The remarkably preserved remains of iron-age man
Oldcroghan man, Clonycavan man
Gallagh Castle Body, Discovered 1821
In May 2003, Detective Eadaoin Campbell received a call to a
crime-scene in County Offaly, Ireland. A body had been found in a peat
bog by local workmen. It was soon apparent that the remains were a
question for the archaeologists not forensics. These were old remains.
The body, they have decided to call oldcroghan man, is taken to the
conservation department of the National Museum of Ireland in Dublin.
What they find when they clean to peat away, is not a skeleton, it is a
well preserved body. The chemical composition of the peat bog has halted
the normal decomposition process. All that remains of the body is the
torso and the arms, which are still fleshy and soft to the touch.
Coordinating the project is archaeologist and curator Isabella
The team suspect that the body is very old, but as yet they
have no way of telling. The headless bog body from Croghan was found
naked, apart from a simple plaited leather band around the upper left
This was the only artefact found with the body and is unlike
anything the team have seen before. Found alongside the body was a
withy, a length of hazel branches twisted to form a rope, again
remarkably well preserved.
The mystery deepens when they finish cleaning the last of the peat
from the body and find tiny fragments of the withy embedded in both of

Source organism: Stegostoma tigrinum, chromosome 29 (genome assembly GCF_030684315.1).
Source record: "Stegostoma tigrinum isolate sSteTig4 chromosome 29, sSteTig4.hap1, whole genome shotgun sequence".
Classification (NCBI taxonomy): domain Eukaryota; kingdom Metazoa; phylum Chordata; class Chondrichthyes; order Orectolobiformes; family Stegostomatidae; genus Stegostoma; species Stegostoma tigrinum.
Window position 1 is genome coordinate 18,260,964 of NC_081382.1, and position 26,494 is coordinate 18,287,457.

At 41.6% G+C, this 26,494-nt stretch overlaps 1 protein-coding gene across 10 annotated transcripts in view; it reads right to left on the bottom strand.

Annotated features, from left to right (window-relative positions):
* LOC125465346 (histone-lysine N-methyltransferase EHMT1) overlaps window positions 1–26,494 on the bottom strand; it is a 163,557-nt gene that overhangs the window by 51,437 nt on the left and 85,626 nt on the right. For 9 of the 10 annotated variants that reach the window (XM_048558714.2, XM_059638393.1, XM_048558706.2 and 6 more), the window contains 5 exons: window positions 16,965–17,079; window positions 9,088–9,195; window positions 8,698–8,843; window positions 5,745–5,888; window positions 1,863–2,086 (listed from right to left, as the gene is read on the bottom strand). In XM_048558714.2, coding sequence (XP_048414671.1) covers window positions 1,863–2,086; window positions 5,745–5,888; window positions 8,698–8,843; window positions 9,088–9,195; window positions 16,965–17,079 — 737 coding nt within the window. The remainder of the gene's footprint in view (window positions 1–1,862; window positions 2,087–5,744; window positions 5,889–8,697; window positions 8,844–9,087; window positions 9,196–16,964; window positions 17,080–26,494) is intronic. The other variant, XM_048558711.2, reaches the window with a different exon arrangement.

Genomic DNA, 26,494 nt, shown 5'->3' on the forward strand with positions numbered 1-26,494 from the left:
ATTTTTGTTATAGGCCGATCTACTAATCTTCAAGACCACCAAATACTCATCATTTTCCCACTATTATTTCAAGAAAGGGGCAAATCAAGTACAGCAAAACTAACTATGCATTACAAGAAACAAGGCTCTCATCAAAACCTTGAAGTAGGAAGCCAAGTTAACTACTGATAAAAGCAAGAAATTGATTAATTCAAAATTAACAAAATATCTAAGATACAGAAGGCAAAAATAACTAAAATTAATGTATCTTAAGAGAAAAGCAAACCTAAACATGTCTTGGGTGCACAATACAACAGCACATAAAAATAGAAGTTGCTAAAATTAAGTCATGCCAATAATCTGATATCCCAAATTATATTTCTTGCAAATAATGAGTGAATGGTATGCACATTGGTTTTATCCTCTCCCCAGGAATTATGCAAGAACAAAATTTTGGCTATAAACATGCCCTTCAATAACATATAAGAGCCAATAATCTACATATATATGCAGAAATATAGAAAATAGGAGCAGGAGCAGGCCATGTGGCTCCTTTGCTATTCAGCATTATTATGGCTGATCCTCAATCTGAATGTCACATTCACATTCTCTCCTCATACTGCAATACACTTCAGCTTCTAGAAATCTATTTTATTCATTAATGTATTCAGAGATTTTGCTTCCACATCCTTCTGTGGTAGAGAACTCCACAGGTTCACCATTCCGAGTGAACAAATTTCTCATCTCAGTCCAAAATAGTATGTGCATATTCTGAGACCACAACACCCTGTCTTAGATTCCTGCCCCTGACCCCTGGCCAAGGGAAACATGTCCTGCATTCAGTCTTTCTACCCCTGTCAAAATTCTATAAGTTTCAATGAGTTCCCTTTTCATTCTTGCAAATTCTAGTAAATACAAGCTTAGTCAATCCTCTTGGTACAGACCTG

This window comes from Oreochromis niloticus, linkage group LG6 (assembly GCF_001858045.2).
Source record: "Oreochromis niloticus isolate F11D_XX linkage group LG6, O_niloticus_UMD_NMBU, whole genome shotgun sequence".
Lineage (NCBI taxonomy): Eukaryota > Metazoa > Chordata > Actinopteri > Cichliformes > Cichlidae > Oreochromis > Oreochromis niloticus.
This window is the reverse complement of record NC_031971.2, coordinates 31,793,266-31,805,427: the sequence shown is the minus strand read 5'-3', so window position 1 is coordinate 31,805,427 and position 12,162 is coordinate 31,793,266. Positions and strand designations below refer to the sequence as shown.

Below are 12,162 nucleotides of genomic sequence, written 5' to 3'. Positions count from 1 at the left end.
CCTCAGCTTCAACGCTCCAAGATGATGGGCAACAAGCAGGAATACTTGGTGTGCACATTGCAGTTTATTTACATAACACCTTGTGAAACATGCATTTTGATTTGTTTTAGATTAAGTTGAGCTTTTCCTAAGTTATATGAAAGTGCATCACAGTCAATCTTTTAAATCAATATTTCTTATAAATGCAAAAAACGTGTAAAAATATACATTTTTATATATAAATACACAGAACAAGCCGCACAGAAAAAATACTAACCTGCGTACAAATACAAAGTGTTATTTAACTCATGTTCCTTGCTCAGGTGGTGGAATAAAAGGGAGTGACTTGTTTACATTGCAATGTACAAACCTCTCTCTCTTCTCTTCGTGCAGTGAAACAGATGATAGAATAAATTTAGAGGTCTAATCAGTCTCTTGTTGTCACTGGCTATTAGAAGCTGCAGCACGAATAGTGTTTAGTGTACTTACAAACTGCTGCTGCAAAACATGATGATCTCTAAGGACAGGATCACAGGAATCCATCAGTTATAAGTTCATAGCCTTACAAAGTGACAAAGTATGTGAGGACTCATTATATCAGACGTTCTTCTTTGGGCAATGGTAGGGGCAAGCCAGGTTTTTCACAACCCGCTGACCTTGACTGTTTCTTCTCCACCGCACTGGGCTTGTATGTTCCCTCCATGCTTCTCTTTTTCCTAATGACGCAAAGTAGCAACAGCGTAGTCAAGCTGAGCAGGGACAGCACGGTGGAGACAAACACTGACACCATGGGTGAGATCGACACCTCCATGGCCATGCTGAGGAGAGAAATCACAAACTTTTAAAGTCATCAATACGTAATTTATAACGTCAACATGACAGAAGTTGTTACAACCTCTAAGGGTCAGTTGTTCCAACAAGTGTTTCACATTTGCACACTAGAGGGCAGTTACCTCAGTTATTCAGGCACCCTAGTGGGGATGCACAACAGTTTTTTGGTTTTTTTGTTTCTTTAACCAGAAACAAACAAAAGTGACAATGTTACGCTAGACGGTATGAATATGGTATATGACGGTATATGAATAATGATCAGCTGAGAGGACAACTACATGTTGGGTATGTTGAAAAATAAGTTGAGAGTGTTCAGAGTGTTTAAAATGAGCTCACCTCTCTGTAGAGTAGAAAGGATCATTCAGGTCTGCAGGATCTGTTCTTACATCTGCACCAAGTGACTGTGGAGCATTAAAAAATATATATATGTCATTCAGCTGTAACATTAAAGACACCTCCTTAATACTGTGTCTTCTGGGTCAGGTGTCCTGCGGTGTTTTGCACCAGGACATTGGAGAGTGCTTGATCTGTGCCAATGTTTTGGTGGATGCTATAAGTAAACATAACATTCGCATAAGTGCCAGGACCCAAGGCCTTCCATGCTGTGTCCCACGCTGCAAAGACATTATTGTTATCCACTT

The last soft-tissue bog body to be discovered in the Irish peat bogs
was in 1978. This was the body of a young woman who the scientists have
dated back to the late 16th century.
A much better known bog body is one found near Gallagh Castle in
County Galway in 1821. The body of a young man around 25 years old and
dated back to 200-400 BC. While the this body was well preserved when it
was discovered, the preservation techniques of the day did not allow it
to be maintained in this condition and it has since dried out and
Oldcroghan Man is still fresh and the level of preservation will
allow the team to investigate the cause of death. Professor Marie
Cassidy is Ireland's state pathologist and she hopes that modern
forensic pathology can shed some light on this ancient murder.
Cuts to the chest around the nipples and knife marks on the ribs lead
Professor Cassidy to the conclusion that this man was tortured, stabbed,
beheaded and dismembered before being buried in the peat bog.
three months before Oldcroghan Man was found another body was discovered
by a peat-cutting machine at Clonycavan, just 25 miles from the Croghan
bog. This body is less well preserved than Oldcroghan Man but it does
have a head, a head which is still topped with hair. Once the body is
cleaned the scientists are intrigued by what appears to be deliberate
styling of the hair, but this has concealed something much darker. The
skull has been smashed by a sharp object the result of a vicious attack.
Hill has been a site for Christian ceremonies for hundreds of years
including the inauguration of Irish Kings. It has long been believed
that these Christian rites are rooted in their earlier Pagan rituals.
Ned Kelly, investigates early records and finds that both Oldcroghan Man
and Clonycavan Man were buried on old tribal borders. Further research
reveals records of 40 other bog bodies found, also on tribal borders.
team still does not know if these remains date from Christian or Pagan
times so they arrange for samples to be dated. Radio carbon or carbon 14
dating works best from samples of wood, and the withy found with Old
Croghan Man is undeniably linked to the body. Samples of the withy and
from the gut of the body are sent to be analysed. Unbelievably both
bodies date to 392-175 BC or early Stone Age.